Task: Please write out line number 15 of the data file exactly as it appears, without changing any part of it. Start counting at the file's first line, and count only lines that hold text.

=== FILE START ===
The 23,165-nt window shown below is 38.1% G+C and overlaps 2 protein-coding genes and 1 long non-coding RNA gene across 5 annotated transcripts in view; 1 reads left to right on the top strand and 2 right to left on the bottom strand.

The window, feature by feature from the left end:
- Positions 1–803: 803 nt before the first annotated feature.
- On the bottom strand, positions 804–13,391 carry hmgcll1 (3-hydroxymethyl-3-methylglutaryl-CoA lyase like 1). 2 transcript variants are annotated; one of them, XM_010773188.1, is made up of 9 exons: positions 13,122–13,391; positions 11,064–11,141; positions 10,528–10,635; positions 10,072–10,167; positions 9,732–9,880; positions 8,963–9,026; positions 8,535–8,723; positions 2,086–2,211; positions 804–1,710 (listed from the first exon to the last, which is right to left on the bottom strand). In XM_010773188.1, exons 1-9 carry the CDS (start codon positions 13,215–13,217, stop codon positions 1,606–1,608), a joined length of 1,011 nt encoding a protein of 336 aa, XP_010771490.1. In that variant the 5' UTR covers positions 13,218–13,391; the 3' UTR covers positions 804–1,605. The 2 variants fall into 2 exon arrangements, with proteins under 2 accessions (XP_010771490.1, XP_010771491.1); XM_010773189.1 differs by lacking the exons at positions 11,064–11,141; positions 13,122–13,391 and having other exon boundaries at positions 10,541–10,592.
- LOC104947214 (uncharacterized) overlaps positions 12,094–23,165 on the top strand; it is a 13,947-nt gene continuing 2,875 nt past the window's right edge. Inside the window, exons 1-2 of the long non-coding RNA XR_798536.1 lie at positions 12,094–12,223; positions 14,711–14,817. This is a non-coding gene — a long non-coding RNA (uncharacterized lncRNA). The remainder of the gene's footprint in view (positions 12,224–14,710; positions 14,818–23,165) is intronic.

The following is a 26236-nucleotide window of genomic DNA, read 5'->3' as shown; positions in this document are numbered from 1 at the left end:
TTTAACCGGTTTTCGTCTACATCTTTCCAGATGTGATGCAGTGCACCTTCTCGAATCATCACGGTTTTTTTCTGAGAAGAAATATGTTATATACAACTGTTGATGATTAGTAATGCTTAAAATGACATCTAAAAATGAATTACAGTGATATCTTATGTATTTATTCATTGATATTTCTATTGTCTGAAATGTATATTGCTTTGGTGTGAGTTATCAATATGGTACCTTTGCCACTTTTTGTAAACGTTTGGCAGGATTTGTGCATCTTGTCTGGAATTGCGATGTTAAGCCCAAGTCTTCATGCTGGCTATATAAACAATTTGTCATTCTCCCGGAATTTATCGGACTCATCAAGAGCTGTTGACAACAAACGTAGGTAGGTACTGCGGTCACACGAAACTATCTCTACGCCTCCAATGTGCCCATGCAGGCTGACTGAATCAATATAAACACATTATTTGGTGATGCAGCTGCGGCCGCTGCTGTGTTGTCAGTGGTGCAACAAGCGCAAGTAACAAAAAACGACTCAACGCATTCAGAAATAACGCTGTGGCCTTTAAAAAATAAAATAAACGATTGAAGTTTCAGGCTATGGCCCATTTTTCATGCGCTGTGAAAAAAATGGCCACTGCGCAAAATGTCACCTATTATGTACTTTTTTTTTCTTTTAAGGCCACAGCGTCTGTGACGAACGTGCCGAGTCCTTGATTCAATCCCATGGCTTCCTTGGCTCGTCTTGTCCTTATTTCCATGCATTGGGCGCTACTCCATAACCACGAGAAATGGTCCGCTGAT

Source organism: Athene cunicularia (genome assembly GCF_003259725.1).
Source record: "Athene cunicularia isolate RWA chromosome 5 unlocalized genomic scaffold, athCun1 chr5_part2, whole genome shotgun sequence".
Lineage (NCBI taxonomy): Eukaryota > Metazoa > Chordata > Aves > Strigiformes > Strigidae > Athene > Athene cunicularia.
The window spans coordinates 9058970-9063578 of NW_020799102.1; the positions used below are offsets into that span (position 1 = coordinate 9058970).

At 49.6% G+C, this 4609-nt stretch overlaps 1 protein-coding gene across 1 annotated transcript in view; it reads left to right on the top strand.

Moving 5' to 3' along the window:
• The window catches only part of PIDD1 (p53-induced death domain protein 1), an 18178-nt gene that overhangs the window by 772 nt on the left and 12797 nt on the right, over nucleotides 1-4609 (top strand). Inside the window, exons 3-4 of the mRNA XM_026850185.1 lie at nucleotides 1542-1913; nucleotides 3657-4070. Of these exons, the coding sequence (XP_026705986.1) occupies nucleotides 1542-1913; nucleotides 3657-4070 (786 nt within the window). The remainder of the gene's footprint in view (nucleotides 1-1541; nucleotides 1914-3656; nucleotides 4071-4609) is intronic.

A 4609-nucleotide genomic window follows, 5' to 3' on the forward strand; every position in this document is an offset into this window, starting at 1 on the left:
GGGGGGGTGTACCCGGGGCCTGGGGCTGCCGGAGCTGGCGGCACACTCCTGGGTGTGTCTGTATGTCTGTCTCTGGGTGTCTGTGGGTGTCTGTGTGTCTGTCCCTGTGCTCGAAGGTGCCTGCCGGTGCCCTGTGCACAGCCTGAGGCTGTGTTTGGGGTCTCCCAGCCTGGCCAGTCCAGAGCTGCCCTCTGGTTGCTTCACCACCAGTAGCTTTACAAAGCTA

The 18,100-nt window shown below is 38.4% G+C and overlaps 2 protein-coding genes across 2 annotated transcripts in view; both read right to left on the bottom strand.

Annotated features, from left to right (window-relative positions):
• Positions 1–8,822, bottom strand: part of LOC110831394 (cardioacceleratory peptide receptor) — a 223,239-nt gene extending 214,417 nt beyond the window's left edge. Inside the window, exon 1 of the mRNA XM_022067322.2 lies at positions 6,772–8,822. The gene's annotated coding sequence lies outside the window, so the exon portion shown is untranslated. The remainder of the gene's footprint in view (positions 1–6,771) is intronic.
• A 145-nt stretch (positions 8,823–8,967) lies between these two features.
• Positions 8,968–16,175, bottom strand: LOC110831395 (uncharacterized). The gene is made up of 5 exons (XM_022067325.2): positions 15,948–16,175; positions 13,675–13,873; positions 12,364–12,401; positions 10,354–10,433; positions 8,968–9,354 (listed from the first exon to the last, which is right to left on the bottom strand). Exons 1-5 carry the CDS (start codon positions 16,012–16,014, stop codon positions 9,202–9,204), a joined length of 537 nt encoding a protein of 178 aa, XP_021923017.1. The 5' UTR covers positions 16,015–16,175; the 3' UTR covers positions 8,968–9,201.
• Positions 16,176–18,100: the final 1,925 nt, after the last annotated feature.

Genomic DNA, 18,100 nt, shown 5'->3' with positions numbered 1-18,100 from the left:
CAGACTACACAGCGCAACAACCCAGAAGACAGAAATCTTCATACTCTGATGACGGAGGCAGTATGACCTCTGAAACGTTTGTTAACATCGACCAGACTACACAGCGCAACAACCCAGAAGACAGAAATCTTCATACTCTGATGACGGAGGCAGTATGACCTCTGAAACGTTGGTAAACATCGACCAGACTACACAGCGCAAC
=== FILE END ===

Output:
A 4609-nucleotide genomic window follows, 5' to 3' on the forward strand; every position in this document is an offset into this window, starting at 1 on the left: